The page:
Finally, after three days of countless chops and scoops, and a year of waiting for another chance, Jelinek scooped one final pot, the biggest of his life, and won himself $245,871, along with his first WSOP title.

The final table results were:

First Steve Jelinek $245,871
Second John Gottlieb $151,884
Third Anders Taylor $97,913
Fourth Michael Chappus $71,728
Fifth Ben Lamb $53,319
Sixth Mandy Thomas $40,169
Seventh Phil Hellmuth $30,633
Eighth Ryan Karp $23,635
Ninth Joel Ettedgi $18,432

The notable bust-out hands were:
Phil Hellmuth Eliminated in Seventh Place ($30,633)

Phil Hellmuth got all in preflop with his tournament life on the line against John Gottlieb. Their hands:

Hellmuth: ASpade Suit 10Heart Suit 3Club Suit 2Heart Suit
Gottlieb: AHeart Suit ADiamond Suit QHeart Suit 8Club Suit

The flop came QClub Suit 9Heart Suit 7Spade Suit, offering Hellmuth no help. The turn was the 10Club Suit and the river brought the 9Diamond Suit. Hellmuth’s record 12th bracelet wasn’t on the cards as he was the 7th place finisher, making $30,633.

Anders Taylor Eliminated in Third Place ($97,913)

Anders Taylor got all in preflop and was called by Steve Jelinek, who had him covered. Their hands:

Taylor: QHeart Suit QDiamond Suit 4Club Suit 2Diamond Suit
Jelinek: JSpade Suit 9Diamond Suit 8Diamond Suit 6Diamond Suit

The flop was deadly for Taylor, coming 9Spade Suit 6Heart Suit 6Club Suit to give Jelinek a quick full house. The 8c turn was meaningless and the KClub Suit river made sure that Jelinek was moving on to heads up, and Taylor was the 3rd-place finisher. Taylor made $97,913 for his strong finish. Jelinek entered the heads up holding a near 3-1 chip lead over John Gottlieb.

John Gottlieb Eliminated in Second Place ($151,884), Steve Jelinek Wins Event 5 ($245,871).

In the ultimate hand of the event, John Gottlieb was just slightly shy of being even in chips with chip leader Steve Jelinek when a massive preflop raising war got Gottlieb all in with Jelinek calling.

Their hands:
Jetlinek: ASpade Suit AHeart Suit QDiamond Suit 4Heart Suit
Gottlieb: ADiamond Suit KHeart Suit 9Diamond Suit 5Club Suit

The board connected with Jelinek’s hand best, running QSpade Suit 10Club Suit 8Diamond Suit 4Diamond Suit 5Spade Suit. It was enough for Jelinek to scoop the pot and eliminate Gottlieb in second place, for which he won $151,884, while Englishman Jelinek took down his first WSOP title and $245,871.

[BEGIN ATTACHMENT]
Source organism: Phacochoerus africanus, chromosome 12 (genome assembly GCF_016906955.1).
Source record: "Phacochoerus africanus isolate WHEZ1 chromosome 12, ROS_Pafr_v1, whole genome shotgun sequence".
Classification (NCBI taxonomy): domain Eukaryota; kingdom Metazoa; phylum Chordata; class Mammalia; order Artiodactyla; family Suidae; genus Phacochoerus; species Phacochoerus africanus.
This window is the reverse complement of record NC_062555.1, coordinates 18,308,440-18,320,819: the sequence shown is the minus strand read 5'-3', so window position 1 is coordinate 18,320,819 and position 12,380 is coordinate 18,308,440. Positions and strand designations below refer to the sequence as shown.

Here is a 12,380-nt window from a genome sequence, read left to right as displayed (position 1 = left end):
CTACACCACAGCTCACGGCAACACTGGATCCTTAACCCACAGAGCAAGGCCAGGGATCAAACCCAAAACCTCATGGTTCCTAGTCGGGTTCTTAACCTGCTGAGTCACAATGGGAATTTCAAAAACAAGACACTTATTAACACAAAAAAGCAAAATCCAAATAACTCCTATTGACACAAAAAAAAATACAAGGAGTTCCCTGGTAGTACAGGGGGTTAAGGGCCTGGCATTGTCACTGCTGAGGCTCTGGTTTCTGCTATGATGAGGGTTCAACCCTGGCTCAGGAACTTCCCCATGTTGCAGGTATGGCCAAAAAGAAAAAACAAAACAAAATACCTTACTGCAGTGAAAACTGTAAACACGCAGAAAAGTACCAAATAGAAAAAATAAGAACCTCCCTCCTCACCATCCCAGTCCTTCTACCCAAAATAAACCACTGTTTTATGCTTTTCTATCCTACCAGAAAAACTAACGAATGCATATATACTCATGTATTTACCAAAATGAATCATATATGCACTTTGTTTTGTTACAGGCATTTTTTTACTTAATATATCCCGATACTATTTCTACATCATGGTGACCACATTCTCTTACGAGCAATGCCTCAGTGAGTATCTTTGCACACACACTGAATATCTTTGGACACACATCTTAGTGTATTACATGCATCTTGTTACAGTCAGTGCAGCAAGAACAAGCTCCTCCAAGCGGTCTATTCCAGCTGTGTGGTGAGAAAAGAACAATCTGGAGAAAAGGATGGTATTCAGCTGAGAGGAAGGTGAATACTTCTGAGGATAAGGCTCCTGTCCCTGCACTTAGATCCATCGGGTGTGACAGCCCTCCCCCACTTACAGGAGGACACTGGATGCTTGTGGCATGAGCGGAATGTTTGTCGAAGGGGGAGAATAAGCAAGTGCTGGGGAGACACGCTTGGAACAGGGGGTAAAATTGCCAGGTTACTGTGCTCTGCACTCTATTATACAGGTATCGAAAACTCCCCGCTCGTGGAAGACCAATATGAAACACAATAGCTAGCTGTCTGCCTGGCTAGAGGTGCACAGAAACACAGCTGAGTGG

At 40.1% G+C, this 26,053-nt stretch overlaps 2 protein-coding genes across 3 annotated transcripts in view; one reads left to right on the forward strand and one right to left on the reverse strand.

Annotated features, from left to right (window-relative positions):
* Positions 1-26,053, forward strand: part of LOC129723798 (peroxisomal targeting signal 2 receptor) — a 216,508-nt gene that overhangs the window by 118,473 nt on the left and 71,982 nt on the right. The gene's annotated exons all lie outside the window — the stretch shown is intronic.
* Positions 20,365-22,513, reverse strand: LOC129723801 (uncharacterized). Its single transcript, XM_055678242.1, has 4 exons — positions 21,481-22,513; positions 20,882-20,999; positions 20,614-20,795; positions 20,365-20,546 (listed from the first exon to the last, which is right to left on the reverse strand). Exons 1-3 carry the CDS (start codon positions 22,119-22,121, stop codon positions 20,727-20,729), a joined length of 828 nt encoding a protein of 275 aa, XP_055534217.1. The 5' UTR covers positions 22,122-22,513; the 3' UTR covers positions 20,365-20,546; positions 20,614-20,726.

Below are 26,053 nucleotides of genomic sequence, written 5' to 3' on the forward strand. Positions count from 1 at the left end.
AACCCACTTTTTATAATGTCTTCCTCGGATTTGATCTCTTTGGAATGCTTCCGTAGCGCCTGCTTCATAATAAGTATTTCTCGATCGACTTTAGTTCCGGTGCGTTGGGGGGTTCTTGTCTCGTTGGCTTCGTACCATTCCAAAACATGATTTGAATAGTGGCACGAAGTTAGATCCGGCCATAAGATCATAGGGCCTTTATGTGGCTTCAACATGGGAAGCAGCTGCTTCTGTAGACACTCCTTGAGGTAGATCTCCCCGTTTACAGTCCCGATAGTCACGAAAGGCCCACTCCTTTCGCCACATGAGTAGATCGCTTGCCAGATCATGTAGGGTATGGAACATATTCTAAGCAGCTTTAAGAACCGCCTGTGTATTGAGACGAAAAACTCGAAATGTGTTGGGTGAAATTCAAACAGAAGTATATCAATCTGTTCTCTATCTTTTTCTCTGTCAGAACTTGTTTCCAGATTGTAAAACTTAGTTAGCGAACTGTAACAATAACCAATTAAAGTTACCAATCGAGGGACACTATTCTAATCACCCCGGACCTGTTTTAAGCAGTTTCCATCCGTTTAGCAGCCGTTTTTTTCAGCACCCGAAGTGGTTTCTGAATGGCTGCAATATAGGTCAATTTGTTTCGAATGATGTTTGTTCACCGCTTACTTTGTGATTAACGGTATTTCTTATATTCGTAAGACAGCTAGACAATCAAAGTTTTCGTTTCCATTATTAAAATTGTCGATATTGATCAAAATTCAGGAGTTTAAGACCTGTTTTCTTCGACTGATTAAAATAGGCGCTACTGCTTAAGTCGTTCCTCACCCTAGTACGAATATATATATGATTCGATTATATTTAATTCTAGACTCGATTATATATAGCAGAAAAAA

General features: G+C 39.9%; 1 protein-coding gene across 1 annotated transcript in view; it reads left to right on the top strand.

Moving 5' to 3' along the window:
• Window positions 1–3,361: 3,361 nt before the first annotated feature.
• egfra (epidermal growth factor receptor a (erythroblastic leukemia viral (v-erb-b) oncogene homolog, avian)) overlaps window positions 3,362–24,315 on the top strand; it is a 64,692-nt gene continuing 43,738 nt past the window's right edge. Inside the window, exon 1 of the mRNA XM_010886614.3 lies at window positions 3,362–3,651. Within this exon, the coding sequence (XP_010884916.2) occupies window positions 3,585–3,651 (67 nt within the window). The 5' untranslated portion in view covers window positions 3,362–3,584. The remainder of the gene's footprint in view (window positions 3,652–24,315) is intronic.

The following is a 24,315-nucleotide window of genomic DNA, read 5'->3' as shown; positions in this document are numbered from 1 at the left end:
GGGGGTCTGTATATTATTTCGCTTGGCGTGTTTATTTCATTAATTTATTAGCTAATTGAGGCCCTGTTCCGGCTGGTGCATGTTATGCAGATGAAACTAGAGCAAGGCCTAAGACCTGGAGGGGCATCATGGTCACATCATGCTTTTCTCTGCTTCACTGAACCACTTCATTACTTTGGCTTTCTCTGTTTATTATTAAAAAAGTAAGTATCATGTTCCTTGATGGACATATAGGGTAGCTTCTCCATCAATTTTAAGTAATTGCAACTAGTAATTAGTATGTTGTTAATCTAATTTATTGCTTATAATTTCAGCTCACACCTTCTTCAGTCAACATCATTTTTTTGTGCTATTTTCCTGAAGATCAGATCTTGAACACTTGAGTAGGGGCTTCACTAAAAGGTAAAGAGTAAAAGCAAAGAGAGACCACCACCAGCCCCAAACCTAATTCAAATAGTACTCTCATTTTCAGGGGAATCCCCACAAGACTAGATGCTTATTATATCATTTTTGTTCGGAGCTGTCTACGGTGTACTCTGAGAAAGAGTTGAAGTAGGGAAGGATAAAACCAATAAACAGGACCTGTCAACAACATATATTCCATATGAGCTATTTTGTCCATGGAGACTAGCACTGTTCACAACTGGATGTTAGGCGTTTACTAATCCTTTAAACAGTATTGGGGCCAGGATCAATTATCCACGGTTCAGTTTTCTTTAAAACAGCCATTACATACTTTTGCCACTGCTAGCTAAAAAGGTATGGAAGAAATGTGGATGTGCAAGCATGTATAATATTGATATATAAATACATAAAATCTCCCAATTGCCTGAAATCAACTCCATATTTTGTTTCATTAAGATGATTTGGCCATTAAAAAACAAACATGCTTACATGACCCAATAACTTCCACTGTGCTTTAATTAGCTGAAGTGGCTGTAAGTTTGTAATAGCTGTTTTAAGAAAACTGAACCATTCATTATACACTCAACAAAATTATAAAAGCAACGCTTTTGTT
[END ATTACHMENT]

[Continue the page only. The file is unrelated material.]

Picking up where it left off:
Event 43: $10,000 H.O.R.S.E. Championship – Ashby and Katchalov Come Close

Ian Gordon Wins  $10,000 H.O.R.S.E.Coming into the final day of the $10,000 H.O.R.S.E. Championship, Ian Gordon only had career tournament earnings of $4,345. He was not picked by many, if any, to win the event at the start of the day.

That all changed after 13 hours of poker.

Gordon showed that he was a force to be reckoned with, as he took on many of the game’s best players including Euro challengers Marco Traniello from Italy, Spanish citizen Carlos Mortensen, Russian Eugene Katchalov, and recent bracelet winner Richard “Chufty” Ashby from the UK, and came out on top. As the sun was rising Saturday morning, the Missoula, Montana native won his first career bracelet, along with $611,666 in just his second career WSOP cash.

Coming into the final table, Gordon was more of an afterthought as he was right in the middle of the pack in chips. Matt Glantz had picked up steam and took the final-table lead with almost 2 million in chips from the 7 million-plus in play.

Gordon never seemed to get too short on chips and won a critical pot fivehanded when he backed into the nut flush against Glantz to cripple the top pro. That pot propelled Gordon to the top of the chip counts and he never looked back. He used his stack to his advantage and tore through the competition when it got threehanded.

Gordon’s heads-up match lasted just one hand when his pocket nines won the race against Richard Ashby’s A-J. Ashby was looking to become the second multiple bracelet winner at the WSOP this year, (after Frank Kassella) but fell just short, coming in second.

The final table results were:

First Ian Gordon $611,666
Second Richard Ashby $378,024
Third Eugene Katchalov $248,831
Fourth Marco Johnson $181,503
Fifth Matt Glantz $135,040
Sixth Carlos Mortensen 102,237